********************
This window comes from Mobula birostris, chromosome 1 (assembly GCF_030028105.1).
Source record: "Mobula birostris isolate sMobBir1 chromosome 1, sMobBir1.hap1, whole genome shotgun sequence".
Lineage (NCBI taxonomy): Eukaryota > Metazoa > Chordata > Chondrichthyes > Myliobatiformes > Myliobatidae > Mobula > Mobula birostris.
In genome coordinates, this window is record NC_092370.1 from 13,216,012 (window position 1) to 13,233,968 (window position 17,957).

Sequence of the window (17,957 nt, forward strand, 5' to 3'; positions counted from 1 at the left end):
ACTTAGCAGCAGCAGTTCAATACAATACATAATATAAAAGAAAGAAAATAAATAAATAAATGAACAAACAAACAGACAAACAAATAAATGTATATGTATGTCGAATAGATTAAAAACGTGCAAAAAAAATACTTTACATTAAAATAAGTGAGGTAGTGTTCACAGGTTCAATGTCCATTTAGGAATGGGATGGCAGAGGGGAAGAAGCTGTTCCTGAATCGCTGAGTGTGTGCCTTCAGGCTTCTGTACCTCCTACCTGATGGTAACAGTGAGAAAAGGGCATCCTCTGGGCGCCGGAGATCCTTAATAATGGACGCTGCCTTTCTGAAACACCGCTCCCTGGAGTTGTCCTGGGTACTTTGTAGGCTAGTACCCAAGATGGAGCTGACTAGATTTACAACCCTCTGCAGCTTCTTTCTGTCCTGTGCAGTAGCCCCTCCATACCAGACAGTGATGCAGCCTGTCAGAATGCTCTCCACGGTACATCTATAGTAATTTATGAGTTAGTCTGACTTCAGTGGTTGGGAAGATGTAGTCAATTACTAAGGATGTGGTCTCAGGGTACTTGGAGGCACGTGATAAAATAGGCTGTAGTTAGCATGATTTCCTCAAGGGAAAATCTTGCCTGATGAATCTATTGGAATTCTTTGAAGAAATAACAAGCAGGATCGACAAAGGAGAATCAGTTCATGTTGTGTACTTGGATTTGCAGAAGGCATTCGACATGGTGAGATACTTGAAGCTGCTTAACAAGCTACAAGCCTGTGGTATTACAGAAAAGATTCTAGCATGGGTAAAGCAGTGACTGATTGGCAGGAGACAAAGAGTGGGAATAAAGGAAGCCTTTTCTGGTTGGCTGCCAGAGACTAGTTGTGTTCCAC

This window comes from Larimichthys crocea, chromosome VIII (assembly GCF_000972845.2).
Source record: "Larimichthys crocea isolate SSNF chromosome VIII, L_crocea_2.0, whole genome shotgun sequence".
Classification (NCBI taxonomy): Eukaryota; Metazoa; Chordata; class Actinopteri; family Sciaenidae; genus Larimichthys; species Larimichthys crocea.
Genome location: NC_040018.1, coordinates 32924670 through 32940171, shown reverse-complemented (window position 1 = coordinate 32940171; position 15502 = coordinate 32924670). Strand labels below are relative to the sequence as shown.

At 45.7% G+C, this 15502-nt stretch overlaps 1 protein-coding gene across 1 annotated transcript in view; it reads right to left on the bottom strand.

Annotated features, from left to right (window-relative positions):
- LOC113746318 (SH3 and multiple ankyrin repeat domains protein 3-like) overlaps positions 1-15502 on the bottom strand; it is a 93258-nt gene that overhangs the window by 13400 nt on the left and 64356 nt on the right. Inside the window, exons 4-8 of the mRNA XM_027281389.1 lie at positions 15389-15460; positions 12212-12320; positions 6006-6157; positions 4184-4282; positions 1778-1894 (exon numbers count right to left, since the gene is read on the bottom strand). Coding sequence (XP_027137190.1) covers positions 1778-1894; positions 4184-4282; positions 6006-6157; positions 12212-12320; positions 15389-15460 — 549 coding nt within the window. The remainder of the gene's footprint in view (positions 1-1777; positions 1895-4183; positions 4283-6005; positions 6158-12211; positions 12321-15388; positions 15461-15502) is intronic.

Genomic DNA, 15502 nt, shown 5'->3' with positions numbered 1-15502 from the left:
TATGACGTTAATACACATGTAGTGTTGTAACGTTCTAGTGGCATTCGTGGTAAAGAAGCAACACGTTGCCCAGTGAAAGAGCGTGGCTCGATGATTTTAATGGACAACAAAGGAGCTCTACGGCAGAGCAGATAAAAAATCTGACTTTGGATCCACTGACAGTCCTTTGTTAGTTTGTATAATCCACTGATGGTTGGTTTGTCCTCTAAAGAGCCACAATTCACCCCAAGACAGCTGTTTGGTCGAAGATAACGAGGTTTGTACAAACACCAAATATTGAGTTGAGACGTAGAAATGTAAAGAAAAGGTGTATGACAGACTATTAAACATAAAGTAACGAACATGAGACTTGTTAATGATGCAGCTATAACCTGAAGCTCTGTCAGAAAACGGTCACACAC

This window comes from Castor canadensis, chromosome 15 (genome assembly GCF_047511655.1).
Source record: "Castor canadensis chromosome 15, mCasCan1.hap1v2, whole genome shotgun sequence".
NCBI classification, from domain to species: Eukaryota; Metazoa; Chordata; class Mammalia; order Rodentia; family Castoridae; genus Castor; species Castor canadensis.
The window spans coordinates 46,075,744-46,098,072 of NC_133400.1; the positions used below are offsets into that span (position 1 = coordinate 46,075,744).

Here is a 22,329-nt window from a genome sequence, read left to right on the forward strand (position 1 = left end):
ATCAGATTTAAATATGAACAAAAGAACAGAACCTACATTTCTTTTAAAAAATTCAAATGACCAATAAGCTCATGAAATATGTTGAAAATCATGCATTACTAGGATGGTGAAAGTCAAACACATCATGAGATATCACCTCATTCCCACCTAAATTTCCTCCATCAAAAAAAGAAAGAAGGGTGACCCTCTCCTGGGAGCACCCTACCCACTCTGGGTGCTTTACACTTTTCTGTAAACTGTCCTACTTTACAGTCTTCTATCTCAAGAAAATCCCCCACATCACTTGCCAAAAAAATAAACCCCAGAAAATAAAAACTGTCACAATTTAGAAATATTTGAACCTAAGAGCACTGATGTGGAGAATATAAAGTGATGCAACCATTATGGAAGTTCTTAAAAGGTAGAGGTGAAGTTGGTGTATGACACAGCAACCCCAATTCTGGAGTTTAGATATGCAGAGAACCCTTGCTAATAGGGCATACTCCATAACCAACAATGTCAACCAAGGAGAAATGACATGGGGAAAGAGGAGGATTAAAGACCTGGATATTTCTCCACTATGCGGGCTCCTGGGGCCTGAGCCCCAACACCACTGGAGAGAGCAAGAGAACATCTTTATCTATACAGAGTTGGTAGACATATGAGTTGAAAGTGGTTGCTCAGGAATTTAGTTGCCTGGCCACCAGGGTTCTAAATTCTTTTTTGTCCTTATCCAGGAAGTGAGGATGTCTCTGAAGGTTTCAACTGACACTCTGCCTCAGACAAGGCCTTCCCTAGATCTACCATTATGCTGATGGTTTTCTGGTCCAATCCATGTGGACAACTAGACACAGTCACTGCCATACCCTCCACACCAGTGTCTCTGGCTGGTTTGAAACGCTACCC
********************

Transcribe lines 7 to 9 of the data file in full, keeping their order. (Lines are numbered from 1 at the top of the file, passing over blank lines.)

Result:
This window comes from Larimichthys crocea, chromosome VIII (assembly GCF_000972845.2).
Source record: "Larimichthys crocea isolate SSNF chromosome VIII, L_crocea_2.0, whole genome shotgun sequence".
Classification (NCBI taxonomy): Eukaryota; Metazoa; Chordata; class Actinopteri; family Sciaenidae; genus Larimichthys; species Larimichthys crocea.